NSW SES Flood Bulletins
SES Flood Bulletins provide information on likely flood consequences and what actions are required to protect yourself and your property.
Evacuation Warning – prepare to evacuate
When flooding is likely to cut evacuation routes or inundate property, the SES issues an Evacuation Warning to indicate that you should get prepared to evacuate. Being prepared will allow you to respond quickly if an Evacuation Order is issued.
Interpreting Flood Levels
Flooding which causes inconvenience such as closing of minor roads and the submergence of low-level bridges. The lower limit of this class of flooding is the initial flood level at which landholders and/or townspeople begin to be affected in a significant manner that requires the issuing of a public flood warning by the Australian Government Bureau of Meteorology.
Flooding which inundates low-lying areas, requiring removal of stock and/or evacuation of some houses. Main traffic routes may be flooded.
Flooding which causes inundation of extensive rural areas, with properties, villages and towns isolated and/or appreciable urban areas flooded.
Interpreting river heights
Flood Warnings may contain observed, peak or predicted river heights, these are often referenced from a flood gauge at a certain point along a river.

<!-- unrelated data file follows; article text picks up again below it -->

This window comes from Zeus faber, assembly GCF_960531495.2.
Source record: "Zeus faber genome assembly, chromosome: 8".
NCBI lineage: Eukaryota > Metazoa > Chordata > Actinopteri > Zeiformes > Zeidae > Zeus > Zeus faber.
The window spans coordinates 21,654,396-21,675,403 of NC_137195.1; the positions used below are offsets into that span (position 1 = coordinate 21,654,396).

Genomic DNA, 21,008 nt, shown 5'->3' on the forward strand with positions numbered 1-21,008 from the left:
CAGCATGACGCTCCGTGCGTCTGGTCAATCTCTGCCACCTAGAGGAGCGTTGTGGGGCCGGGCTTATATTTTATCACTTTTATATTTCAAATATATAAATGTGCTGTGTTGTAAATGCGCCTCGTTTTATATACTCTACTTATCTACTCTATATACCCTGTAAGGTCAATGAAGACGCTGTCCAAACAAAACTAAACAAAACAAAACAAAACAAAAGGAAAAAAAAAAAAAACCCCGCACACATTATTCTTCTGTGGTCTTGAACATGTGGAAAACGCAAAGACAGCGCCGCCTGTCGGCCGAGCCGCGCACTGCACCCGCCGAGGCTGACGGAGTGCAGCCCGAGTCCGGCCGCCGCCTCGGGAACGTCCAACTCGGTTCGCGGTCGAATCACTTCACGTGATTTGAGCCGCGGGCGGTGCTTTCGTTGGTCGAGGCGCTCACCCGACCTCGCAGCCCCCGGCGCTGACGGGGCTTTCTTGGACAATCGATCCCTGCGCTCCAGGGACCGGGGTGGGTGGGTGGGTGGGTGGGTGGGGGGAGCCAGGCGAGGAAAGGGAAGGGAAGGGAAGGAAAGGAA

Predicted River Height
The height (in metres) to which the river is predicted to rise at the river gauge referred to in the warning. The actual depth of flood water will vary across the floodplain. Knowledge of past flood events, as well as estimates of flood levels from flood studies, are used by local Councils, emergency services and landowners to determine which areas are likely to be flooded from the predicted river height. The accuracy of this prediction will depend on a number of factors, including the type of flood forecasting model and its input data. Predicted river heights are subject to forecasting error and are regularly updated as more information becomes available.
Observed River Height
Depth of water (in metres) at a river height measuring gauge located along the river. In most cases, a zero reading is the lowest water level that is reached during dry conditions. In many tidal areas, as well as a few inland areas, river levels are expressed in metres above mean sea level or Australian Height Datum (AHD).
Peak River Height
Highest river height (in metres) observed during a flood event at the specified site on the river.
Dam Failure Alerts
Dam failure alerts
In New South Wales dam safety is monitored in most circumstances by the owner of the dam. During heavy rainfall or a flooding upstream, high volumes of water can create additional pressure on the dam wall and may affect its structural integrity.
In some instances water can be released to relieve this pressure. Prescribed dams often have early warning systems for communities that lie downstream of the dam and close to the dam.
Some of these alert systems are below:
A White Alert can be advise if a structural defect has been detected (e.g. crack, piping) or heavy rainfall event.
An Amber Alert often accompanies an Evacuation Warning and advises that dam failure could be possible if storage continues rising or structural defect not fixed.
A Red Alert often accompanies an Evacuation Order and advises that dam failure is imminent or has occurred
Look out for each other when flooding is imminent